Our 2022 roundup of law firm websites discovered that 92% of the sites used a content manager (of some sort). Whether you’re the head of your one-person law firm or managing a multi-person marketing department at a large office, content management systems are appealing.
This guide will cover what a CMS is, some different types of CMS platforms, and how to choose the right one for your needs.
What is a CMS?
CMS is an acronym for content management system. A content management system (CMS) is a platform that allows you to curate, edit, manage, and publish content. You can use a CMS to create a website with limited coding knowledge.
A CMS is a piece of software that allows you to manage the content of your website.
The content you can create or publish within a CMS includes:
- Blog posts
Many CMS’s allow users to go beyond just managing content. They offer integrations that let users manage their other digital channels like email, social media, CRM (customer relationship management), and more.
Components of a CMS
A CMS contains many components that drive its functionality. These components include content, design (e.g., templates, themes, etc.), and plugins.
The content that you add to a CMS is user-managed text and imagery. A CMS helps you upload or write content, format content, add headlines, upload media (e.g., images, videos, audio files, etc.), and optimize content for the search engines.
Think of themes and templates as the presentation of the content. Themes are a group of files that dictate your website’s overall appearance and design. This includes colour schemes, fonts, layouts, backgrounds, and more.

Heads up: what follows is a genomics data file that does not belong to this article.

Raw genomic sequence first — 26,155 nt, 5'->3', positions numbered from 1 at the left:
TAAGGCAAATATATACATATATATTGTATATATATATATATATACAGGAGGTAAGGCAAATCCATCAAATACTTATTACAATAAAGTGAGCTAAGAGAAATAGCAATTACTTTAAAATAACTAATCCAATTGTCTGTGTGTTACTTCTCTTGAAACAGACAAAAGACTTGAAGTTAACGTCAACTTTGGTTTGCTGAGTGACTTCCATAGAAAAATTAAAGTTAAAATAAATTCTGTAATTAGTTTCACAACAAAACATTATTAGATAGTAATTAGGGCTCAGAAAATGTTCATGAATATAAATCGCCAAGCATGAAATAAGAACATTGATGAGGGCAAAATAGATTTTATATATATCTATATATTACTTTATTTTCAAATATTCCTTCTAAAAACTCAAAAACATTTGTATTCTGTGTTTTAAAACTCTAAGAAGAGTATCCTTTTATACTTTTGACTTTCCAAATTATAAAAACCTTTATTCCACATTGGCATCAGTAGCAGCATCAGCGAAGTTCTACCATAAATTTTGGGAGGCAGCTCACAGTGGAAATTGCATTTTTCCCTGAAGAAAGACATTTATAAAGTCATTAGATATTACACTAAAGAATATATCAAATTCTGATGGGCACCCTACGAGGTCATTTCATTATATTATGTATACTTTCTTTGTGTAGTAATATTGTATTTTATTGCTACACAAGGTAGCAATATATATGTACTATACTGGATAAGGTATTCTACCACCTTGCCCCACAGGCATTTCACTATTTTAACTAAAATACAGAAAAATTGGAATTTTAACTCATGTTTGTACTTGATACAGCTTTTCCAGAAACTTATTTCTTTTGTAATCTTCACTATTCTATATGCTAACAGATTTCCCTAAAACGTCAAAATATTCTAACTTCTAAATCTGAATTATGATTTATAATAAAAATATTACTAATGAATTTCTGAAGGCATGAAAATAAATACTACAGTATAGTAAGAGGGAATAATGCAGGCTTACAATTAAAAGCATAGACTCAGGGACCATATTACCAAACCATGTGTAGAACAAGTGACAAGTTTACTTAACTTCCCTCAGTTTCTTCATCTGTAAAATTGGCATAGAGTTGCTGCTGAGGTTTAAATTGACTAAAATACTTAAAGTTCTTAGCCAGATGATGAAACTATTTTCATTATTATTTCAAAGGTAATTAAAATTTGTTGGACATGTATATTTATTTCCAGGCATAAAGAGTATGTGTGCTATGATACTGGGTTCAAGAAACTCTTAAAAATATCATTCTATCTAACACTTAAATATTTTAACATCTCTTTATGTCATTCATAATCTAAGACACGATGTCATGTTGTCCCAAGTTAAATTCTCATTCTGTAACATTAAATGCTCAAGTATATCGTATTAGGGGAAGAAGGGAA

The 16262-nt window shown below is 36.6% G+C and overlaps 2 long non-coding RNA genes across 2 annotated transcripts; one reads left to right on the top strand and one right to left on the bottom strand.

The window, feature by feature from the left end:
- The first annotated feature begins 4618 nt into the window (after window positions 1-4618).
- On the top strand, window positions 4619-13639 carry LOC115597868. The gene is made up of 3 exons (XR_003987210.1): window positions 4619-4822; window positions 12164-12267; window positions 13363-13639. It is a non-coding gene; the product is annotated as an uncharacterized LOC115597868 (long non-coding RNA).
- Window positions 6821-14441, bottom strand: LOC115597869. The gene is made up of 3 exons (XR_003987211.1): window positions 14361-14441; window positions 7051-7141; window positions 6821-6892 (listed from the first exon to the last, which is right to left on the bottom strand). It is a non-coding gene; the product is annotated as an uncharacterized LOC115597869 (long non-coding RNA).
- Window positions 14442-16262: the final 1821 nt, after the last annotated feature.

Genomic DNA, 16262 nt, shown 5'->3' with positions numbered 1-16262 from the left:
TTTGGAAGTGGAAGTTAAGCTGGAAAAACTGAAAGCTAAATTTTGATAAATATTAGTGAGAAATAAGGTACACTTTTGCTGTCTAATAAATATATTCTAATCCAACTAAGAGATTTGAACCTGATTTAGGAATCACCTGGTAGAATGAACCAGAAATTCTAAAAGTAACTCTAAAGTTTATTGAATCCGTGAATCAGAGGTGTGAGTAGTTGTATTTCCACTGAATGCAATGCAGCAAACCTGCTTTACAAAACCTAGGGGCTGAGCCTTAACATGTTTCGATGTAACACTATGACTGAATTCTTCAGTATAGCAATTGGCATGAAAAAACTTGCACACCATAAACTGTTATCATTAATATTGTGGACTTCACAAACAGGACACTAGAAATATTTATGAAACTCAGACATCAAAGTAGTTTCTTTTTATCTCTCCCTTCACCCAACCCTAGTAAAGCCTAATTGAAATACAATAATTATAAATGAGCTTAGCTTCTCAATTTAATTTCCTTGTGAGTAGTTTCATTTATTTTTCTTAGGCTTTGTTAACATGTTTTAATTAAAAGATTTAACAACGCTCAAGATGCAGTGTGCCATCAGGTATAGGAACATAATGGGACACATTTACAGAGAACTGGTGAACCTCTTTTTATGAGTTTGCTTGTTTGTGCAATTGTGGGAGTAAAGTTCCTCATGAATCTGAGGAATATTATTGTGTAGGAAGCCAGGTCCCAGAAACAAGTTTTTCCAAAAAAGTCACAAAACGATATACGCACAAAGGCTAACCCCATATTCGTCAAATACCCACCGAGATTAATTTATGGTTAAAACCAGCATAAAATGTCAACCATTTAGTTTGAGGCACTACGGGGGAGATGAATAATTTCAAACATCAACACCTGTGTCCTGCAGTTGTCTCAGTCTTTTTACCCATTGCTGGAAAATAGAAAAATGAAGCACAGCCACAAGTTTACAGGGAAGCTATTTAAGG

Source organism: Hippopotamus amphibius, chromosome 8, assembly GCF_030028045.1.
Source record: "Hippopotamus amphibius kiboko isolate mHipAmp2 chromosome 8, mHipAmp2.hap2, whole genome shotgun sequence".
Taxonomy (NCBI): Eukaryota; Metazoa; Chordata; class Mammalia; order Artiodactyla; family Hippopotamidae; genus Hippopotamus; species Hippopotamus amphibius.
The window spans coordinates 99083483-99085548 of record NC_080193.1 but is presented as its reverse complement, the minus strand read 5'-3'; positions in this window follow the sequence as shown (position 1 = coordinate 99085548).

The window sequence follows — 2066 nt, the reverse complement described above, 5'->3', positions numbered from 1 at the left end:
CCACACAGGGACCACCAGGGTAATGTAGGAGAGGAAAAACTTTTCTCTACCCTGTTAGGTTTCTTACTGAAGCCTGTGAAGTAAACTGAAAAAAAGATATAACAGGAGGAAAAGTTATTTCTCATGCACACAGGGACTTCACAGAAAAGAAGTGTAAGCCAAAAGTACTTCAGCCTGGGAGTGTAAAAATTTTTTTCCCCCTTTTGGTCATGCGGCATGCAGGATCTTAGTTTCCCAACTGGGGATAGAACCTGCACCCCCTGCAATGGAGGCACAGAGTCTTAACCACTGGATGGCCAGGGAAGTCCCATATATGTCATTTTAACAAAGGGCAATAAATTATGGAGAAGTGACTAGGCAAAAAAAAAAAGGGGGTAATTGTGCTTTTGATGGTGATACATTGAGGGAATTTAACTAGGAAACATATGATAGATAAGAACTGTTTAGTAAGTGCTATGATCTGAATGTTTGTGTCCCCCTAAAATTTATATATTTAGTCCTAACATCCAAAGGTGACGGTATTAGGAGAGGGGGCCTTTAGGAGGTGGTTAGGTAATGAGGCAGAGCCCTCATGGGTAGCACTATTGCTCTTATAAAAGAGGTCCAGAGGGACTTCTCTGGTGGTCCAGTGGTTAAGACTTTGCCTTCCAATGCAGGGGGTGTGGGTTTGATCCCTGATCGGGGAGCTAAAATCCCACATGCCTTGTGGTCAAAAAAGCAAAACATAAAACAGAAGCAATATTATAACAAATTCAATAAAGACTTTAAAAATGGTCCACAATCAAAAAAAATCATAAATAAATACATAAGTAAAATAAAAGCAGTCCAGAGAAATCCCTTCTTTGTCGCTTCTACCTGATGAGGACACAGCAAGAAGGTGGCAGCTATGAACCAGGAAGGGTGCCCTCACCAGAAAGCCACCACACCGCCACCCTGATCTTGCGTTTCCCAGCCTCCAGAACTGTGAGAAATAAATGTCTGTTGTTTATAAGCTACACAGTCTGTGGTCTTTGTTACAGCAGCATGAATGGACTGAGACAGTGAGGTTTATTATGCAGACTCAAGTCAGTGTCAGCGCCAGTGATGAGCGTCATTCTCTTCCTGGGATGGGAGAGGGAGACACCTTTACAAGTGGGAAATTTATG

Plugins are software that provides additional functionality to a CMS. Some plugins add CRM (customer relationship management) functionality booking forms; others analyze your content against your SEO goals. There are plugins to provide advanced reporting: you can track different metrics such as page views, traffic sources, time spent on-page, devices visitors used to access your website, and conversions.
Plugins offer functionality in the following categories:
- SEO: Using SEO plugins, you can easily optimize your content to increase search engine rankings. Additional functionalities SEO plugins offer include keyword optimization, templates for meta descriptions and titles, creating XML sitemaps, and more.
- Google Analytics: Gives you access to Google Analytics reports without having to leave the CMS. These plugins allow you to track your best content and high-performing landing pages.
- Backups: Backup plugins constantly save versions of your site just in case your site crashes. As a result, you’ll be able to restore your content and minimize downtime.
- Caching: Help reduce the load on your servers and make your website run faster.
- Security: Improve the security of your site by blocking spam, keeping confidential website files secure, and notifying you when it detects a security threat.
- Forms: Easily create custom, responsive forms with various fields and design tools.
- Popups: Easily create custom popups to encourage visitors to take a particular action, such as subscribing to your newsletter or downloading gated content (i.e. ebooks, guides, case studies, whitepapers, etc.)
- Galleries: Make it easy to display images attractively.